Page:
Good luck waiting for shares of Carnival Corporation (CCL) - Get Report , one of the world's largest cruise ship operators, to ever get cheap. Buoyed by high cruising demand, Carnival shares have surged some 19% so far in 2015, while climbing more than 20% in the past year 52 weeks, crushing the S&P 500 (SPX) index during both spans.
With shares of the Miami-based company, in the neighborhood of $54.50, now trading at a price-to-earnings ratio of 24 -- only four points above the S&P 500 index -- Carnival stock is not priced at such a premium to suggest it should be avoided, especially given the rate at which it continues to beat earnings and raise its forecast.
Investors waiting for a better entry point to buy CCL are likely to be disappointed. This point was affirmed by analysts at Barclays, who recently boosted their price target on the stock to $57 from $54 a share.
"Given an expanding booking curve and increasing visibility, we expect Carnival to continue its 'beat and raise' pattern throughout fiscal year 2016," noted Barclays. Despite the cautionary tone taken by Carnival management when discussing growth estimates for Europe -- owing to geopolitical challenges -- the cruise company expects to achieve yield improvements in almost all itineraries.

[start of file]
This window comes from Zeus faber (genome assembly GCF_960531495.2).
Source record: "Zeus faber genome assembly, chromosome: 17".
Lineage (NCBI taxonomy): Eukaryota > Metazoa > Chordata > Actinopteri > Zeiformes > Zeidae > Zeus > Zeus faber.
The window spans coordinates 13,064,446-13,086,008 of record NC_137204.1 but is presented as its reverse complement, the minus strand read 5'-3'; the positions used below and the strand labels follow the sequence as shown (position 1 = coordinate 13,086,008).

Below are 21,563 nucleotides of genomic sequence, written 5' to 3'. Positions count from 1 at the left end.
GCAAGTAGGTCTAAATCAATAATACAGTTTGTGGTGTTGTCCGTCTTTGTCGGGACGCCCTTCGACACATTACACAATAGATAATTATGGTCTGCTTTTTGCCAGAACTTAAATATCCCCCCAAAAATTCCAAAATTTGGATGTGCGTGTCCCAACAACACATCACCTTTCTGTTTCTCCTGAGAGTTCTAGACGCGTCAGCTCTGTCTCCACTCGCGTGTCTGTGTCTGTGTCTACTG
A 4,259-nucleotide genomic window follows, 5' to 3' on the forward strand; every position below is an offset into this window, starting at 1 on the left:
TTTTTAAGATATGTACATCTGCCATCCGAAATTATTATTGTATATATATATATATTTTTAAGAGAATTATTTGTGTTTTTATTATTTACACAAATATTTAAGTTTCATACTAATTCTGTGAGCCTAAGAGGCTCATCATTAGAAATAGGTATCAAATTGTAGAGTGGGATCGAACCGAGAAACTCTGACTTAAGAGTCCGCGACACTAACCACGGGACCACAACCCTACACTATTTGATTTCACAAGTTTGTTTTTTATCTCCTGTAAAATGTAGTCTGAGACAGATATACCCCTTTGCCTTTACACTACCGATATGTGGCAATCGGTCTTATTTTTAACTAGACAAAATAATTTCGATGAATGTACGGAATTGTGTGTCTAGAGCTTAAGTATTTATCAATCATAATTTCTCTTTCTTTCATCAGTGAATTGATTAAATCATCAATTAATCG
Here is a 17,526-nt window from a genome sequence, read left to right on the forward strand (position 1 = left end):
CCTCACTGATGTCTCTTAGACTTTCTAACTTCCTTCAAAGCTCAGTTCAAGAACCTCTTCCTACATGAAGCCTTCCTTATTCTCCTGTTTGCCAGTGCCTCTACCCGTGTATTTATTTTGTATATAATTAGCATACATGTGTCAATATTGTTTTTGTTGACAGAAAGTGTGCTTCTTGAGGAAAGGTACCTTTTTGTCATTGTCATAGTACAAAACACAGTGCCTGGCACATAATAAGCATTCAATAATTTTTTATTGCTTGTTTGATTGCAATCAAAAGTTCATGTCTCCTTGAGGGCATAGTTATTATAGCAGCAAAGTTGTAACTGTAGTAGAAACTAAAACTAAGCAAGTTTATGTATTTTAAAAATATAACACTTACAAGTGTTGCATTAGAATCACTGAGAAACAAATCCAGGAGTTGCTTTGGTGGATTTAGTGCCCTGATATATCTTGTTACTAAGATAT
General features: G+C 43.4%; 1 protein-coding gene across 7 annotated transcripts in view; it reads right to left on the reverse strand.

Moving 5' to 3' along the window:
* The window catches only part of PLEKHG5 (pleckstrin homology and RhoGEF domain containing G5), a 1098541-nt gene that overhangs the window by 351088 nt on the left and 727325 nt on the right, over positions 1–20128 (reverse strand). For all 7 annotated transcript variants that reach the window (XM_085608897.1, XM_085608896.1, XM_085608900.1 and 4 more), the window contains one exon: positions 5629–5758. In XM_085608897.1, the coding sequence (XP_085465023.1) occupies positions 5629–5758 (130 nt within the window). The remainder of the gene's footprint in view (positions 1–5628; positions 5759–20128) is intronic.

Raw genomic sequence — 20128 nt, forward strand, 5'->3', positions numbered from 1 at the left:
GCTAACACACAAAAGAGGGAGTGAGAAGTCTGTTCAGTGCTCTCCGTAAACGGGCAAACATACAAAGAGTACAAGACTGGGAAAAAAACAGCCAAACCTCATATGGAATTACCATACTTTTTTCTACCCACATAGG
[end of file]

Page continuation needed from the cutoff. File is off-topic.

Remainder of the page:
A closely-watched metric in the cruising industry, "achieving optimal yield" or "yield management" is the process of balancing customer supply and demand, while factoring inventory and capacity to improve profitability. For Carnival, thanks to higher-than-expected revenue yields, the company's quarterly earnings skyrocketed 85%: Fourth-quarter adjusted EPS was 50 cents, which beat Wall Street estimates by 9 cents.
What's more, Carnival's fourth-quarter net revenue yields (in constant currency) climbed 4%, exceeding its prior stated forecast of 3%. And it would seem management sees no significant signs of slowing down, having issued guidance that first-quarter net revenue yields were on track to increase in a range of 3.5% to 4.5% from the year-ago quarter (in constant currency).
The company expects adjusted earnings per share in fiscal 2016, which ends in November, will be in the range of $3.10 to $3.40, compared with $2.70 in fiscal 2015 and consistent with the average consensus estimate of $3.32. Consider, even on the low end of its range, this would still amount to an increase of 15%. As for fiscal 2017? The consensus has risen to $3.83 a share, suggesting a further increase of 15%. And this may yet prove low, given Carnival's track record of beating estimates and raising its outlook.
All told, with Carnival now predicting rising earnings estimates for both fiscal 2016 and 2017 -- expensive or not -- CCL stock is one winner investors should hang on to. Not to mention, its 30-cent quarterly dividend that yields around 2.20% annually is a nice added bonus.
This article is commentary by an independent contributor. At the time of publication, the author held no positions in the stocks mentioned.